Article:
Wilderness First Aid training is different from standard first aid training in that it expands the skill set of the student beyond 'call for help and expect professionals in a few minutes'. The “Wilderness” has been defined as 4 hours from being in a hospital or as 30 minutes from an EMS accessible road. But Wilderness is more than set boundaries. Citizens of New Orleans and Fukushima found that sudden, unpredictable and overwhelming changes in the environment plunged them into a wilderness right at home in the blink of an eye. WFA class teaches what to do when the WFA student is all that another human has as a caregiver for hours or days. We will teach our WFA students how to be a caregiver and how to integrate into the chain of care for a patient. I have been the Emergency Room doc receiving patients from the back country, and in the IWME WFA class we will teach you what I would want done for my patients.
Wilderness First Aid is for those who wish to be more independent and self reliant. WFA is for families that enjoy the backcountry. WFA is for guides whose job is taking others into the backcountry. WFA is for adult leaders who take youth into the backcountry. The Boy Scouts of America now requires WFA training to participate in all of their national camps and strongly encourages WFA training for all backcountry trips.
If you are a person who is responsible for others that you take into the backcountry for any reason, you should ask yourself why you don’t already have this training.
IWME teaches our WFA students how to examine a patient and how to obtain a medical history for the purposes of caring for patients and for integrating to a higher level of care when needed. We teach how to care for many skin and orthopedic injuries that would otherwise be “trip enders”. We teach care for many routine illnesses and injuries. IWME teaching places a heavy emphasis on prevention of illness and injury.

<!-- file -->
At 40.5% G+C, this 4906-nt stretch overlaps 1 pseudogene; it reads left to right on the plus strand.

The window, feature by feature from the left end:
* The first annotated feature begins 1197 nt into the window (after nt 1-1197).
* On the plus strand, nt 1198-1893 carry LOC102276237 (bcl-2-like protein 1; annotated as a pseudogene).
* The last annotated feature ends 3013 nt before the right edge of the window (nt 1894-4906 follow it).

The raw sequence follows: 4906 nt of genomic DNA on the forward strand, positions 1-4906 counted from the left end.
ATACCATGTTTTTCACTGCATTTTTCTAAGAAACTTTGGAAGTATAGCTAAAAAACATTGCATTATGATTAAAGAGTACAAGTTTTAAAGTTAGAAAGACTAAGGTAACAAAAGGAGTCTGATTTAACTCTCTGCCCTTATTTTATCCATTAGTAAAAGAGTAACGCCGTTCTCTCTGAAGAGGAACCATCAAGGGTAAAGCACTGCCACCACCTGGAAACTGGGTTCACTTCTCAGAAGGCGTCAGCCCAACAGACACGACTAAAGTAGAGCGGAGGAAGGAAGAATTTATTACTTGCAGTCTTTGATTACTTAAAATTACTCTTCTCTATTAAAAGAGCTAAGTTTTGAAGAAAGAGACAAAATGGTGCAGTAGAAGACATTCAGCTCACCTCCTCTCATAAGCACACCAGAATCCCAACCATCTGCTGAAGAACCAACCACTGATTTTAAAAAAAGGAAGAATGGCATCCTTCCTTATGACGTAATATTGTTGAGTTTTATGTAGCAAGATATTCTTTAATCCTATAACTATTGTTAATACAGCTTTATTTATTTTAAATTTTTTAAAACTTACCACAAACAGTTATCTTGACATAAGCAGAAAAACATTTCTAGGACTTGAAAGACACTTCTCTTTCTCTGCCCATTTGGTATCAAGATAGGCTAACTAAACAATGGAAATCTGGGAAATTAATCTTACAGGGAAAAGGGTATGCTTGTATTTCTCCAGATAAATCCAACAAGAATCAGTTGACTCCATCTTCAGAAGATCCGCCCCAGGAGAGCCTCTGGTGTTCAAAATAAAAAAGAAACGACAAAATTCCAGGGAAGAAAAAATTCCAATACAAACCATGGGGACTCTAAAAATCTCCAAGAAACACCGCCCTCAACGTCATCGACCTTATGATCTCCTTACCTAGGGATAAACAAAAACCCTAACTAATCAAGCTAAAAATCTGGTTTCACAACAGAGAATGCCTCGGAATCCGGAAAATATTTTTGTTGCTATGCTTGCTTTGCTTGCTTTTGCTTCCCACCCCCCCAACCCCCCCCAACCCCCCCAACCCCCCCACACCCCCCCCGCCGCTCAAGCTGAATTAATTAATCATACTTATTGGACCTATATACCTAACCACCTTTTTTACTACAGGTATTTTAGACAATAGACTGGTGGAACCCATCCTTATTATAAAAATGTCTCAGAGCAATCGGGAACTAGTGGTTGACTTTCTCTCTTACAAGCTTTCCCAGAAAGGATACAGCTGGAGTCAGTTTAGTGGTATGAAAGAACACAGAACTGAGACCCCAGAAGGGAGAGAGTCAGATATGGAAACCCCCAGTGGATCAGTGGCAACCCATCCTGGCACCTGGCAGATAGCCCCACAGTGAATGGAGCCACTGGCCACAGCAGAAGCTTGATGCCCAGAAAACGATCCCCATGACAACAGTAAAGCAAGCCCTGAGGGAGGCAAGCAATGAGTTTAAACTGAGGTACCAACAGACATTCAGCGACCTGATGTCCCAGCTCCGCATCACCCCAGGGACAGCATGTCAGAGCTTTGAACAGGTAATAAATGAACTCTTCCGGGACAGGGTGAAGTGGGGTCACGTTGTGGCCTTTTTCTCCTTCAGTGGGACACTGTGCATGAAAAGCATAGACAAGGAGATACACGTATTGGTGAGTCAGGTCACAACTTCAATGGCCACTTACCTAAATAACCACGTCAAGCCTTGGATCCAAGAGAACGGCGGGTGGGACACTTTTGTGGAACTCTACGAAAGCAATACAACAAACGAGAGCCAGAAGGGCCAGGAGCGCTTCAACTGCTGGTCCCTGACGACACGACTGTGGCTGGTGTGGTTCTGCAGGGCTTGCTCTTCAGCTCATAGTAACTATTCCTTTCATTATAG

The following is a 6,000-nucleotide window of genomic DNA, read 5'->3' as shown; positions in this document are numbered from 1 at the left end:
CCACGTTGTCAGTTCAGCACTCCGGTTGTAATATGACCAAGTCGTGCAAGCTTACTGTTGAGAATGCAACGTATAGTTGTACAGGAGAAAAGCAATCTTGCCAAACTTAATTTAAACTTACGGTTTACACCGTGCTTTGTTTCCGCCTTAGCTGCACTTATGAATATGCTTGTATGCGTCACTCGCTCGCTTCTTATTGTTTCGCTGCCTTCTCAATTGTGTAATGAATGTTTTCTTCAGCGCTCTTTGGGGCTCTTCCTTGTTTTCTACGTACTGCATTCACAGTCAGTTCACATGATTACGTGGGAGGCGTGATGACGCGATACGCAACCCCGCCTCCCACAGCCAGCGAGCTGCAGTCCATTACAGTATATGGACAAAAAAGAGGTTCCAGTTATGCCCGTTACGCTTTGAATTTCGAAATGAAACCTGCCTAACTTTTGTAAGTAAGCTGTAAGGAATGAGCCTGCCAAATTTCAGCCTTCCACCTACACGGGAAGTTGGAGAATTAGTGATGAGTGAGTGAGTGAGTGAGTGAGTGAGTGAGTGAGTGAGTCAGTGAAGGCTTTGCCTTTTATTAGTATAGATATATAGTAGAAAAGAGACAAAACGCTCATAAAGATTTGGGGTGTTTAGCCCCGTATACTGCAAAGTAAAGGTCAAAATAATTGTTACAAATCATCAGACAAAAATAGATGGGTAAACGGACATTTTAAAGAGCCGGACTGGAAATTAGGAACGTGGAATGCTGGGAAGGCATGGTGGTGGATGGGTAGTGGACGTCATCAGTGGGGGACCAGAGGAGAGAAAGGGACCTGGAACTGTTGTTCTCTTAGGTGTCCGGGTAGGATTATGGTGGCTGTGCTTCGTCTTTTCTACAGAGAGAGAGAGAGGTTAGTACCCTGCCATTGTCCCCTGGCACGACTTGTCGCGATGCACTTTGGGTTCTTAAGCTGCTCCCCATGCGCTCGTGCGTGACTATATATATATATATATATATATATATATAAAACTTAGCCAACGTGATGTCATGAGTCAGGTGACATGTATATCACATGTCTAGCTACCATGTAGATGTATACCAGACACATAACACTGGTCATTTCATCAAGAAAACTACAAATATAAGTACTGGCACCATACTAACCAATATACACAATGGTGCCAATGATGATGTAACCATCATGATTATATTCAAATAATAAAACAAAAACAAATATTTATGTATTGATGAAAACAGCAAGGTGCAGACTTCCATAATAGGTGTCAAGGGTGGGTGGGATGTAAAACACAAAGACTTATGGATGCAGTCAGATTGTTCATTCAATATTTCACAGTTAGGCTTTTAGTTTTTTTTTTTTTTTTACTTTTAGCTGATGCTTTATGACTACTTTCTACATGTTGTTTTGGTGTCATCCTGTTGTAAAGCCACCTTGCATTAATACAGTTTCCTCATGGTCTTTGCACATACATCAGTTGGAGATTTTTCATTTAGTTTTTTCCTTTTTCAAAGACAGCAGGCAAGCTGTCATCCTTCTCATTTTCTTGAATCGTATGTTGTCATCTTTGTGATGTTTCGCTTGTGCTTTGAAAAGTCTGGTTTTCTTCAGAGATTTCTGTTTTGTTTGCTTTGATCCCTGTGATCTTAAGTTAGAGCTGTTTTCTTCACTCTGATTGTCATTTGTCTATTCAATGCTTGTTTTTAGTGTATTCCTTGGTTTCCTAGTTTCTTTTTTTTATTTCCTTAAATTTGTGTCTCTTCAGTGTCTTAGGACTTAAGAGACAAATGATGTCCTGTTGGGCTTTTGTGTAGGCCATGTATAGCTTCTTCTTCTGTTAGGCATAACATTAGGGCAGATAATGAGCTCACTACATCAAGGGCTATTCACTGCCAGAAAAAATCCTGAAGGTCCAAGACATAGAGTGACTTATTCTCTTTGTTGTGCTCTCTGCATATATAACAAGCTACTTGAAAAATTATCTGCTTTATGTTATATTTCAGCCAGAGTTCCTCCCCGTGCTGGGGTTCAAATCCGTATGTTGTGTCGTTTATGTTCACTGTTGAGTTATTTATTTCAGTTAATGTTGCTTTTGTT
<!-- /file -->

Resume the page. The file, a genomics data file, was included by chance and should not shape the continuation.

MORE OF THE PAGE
WFA teaches how to improvise care with what is available where you are. I asked my US Army, 10th Mountain division, Medic students how they would apply their skills without a supply chain of infinity. Backcountry is different from planned and supplied. It is improvised and adapted.
In seeking an Asian partner for teaching Wilderness Medical skills, I found an ideal candidate in the form of the SP Campers of Singapore. They are well situated and appointed for teaching all over Asia. My time in Singapore proved to me that these teachers are quite competent not just to teach the medical skills but to inspire students to cross the lines of ‘traditional care’ to provide medical care in the Wilderness when an emergency strikes.
Wilderness medical skills are not just gathered from a textbook. WFA students need intelligent and imaginative instructors who are not afraid of challenging questions. WFA instructors must keep current with the ever changing science of medicine in the backcountry. I have found these instructors in the SP Campers.
I have decided to trust my name, my organization, and our reputation in Asia to SP Campers.
IWME Wilderness Medical Training.